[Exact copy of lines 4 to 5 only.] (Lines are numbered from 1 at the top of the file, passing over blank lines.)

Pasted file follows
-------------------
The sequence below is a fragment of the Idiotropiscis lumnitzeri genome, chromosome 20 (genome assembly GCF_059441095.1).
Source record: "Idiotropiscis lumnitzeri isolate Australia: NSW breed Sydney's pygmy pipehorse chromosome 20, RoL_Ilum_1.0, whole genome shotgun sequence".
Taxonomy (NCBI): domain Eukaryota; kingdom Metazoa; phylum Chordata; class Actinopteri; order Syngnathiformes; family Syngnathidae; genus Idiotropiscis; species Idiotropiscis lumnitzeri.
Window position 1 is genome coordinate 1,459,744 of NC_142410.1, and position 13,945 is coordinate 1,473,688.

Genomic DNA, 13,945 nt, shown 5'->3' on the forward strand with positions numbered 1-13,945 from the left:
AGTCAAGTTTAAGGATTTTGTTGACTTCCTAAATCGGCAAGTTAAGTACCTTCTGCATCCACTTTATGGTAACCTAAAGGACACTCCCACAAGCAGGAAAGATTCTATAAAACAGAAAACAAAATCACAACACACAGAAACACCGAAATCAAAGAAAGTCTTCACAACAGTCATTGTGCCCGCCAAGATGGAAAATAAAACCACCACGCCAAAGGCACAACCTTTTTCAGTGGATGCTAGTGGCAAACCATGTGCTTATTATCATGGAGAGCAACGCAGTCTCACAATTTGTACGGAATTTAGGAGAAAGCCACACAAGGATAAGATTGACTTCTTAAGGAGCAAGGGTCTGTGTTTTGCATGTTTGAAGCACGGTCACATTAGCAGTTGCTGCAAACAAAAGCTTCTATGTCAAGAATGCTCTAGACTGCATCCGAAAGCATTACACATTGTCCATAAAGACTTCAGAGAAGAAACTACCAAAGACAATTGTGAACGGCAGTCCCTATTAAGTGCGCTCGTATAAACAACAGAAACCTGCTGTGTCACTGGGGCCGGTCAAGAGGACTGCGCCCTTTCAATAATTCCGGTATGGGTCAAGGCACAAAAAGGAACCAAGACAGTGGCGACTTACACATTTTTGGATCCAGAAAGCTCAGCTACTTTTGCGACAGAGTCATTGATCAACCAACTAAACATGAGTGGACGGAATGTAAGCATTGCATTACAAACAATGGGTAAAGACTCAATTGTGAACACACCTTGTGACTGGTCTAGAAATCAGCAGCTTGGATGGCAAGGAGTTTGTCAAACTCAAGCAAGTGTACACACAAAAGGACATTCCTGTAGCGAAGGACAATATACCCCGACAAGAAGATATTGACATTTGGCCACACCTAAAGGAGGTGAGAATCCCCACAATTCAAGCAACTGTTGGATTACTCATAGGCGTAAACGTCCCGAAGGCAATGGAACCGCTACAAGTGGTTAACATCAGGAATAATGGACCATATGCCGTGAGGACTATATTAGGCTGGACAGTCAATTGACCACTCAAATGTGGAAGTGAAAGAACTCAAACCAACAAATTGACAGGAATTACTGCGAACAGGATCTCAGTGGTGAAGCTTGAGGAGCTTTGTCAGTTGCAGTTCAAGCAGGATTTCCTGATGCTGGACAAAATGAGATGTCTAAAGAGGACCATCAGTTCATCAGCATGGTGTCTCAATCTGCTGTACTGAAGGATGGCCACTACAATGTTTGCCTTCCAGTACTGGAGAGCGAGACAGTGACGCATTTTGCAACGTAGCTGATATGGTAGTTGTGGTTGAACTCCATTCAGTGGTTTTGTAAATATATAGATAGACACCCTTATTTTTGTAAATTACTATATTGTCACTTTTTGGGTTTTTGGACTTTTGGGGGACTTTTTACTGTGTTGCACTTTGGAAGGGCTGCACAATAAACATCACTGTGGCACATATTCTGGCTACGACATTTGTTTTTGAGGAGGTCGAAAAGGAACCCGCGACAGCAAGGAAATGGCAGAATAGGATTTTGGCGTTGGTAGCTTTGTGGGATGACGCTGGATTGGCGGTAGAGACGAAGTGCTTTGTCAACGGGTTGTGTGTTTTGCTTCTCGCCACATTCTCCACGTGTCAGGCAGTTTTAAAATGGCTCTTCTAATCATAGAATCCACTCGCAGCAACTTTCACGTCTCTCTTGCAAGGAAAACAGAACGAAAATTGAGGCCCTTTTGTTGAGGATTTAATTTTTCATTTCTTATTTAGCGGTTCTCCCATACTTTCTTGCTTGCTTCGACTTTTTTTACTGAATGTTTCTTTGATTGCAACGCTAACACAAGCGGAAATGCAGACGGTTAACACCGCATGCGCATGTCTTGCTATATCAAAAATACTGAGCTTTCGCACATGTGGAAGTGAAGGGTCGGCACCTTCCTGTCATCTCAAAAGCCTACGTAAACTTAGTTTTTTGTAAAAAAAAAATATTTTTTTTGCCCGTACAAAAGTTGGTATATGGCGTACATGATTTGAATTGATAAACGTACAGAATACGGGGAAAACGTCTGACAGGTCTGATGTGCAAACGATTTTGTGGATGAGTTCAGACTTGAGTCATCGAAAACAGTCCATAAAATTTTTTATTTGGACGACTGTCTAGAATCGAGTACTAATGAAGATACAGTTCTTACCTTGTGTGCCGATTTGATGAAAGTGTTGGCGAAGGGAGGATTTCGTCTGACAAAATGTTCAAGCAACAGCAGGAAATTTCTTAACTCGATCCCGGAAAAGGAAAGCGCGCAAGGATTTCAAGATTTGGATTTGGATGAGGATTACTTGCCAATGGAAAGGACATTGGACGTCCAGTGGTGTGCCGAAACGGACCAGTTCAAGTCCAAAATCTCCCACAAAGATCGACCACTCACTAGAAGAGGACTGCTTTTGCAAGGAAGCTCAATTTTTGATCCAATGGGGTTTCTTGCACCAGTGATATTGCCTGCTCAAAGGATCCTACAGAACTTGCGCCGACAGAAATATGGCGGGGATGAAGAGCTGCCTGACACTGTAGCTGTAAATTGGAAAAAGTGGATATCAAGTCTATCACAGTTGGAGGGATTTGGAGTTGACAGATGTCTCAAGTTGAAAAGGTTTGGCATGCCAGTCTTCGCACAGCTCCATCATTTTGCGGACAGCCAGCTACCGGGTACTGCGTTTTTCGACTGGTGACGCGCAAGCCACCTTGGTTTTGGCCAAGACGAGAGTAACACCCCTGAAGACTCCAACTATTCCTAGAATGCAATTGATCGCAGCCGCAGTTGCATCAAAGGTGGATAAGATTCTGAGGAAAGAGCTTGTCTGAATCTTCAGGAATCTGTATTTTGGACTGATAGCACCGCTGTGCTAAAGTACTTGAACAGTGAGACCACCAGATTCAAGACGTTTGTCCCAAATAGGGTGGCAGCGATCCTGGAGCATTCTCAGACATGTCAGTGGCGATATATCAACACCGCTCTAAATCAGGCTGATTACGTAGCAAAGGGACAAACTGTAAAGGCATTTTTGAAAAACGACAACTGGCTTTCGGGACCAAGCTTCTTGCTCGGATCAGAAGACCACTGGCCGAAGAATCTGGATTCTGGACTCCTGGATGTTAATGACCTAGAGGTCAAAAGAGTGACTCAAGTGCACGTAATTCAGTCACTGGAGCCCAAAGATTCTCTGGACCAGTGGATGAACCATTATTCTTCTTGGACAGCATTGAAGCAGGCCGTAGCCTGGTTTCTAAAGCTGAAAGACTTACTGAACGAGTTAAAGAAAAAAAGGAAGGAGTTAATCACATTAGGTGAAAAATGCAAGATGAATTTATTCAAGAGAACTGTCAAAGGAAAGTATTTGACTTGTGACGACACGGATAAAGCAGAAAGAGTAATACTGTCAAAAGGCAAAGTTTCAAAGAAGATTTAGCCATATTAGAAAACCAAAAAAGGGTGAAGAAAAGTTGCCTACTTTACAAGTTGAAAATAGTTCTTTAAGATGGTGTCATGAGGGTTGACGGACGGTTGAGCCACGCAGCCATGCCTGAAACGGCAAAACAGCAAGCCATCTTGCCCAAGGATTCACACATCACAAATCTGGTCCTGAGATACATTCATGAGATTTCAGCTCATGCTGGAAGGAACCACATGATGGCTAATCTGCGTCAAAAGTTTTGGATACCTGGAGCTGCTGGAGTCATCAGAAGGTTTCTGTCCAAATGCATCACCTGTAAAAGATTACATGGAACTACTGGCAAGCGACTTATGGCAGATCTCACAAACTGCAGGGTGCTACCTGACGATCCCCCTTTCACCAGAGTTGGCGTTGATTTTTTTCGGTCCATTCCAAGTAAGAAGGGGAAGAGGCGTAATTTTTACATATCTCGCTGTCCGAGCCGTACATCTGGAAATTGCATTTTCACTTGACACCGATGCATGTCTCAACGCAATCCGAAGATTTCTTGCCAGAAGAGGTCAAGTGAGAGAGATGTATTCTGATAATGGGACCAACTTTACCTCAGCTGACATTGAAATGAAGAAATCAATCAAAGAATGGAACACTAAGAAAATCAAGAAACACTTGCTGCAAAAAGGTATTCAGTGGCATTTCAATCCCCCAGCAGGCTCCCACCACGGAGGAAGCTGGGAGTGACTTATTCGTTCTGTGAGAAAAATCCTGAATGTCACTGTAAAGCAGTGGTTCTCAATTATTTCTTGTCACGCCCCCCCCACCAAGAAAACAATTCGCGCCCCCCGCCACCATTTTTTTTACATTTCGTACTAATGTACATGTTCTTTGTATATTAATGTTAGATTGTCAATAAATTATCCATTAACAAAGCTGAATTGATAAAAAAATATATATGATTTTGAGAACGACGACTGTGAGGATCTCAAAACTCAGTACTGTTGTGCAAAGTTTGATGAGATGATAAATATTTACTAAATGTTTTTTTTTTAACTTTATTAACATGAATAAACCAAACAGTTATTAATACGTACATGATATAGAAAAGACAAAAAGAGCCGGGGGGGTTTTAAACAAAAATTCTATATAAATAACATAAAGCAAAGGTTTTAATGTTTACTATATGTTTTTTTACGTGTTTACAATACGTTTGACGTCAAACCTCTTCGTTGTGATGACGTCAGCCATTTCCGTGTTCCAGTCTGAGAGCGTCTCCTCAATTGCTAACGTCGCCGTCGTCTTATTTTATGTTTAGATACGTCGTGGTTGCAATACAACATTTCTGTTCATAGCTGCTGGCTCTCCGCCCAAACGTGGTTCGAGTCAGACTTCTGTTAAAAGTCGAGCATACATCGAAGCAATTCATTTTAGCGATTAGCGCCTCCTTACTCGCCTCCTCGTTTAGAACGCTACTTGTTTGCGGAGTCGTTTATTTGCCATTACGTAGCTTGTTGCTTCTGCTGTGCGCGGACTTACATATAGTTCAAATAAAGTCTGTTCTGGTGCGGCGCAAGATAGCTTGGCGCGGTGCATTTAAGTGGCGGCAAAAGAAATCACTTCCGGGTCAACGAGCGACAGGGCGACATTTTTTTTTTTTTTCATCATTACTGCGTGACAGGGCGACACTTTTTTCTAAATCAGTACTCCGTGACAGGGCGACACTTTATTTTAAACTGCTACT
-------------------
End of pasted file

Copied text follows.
Window position 1 is genome coordinate 1,459,744 of NC_142410.1, and position 13,945 is coordinate 1,473,688.

Genomic DNA, 13,945 nt, shown 5'->3' on the forward strand with positions numbered 1-13,945 from the left: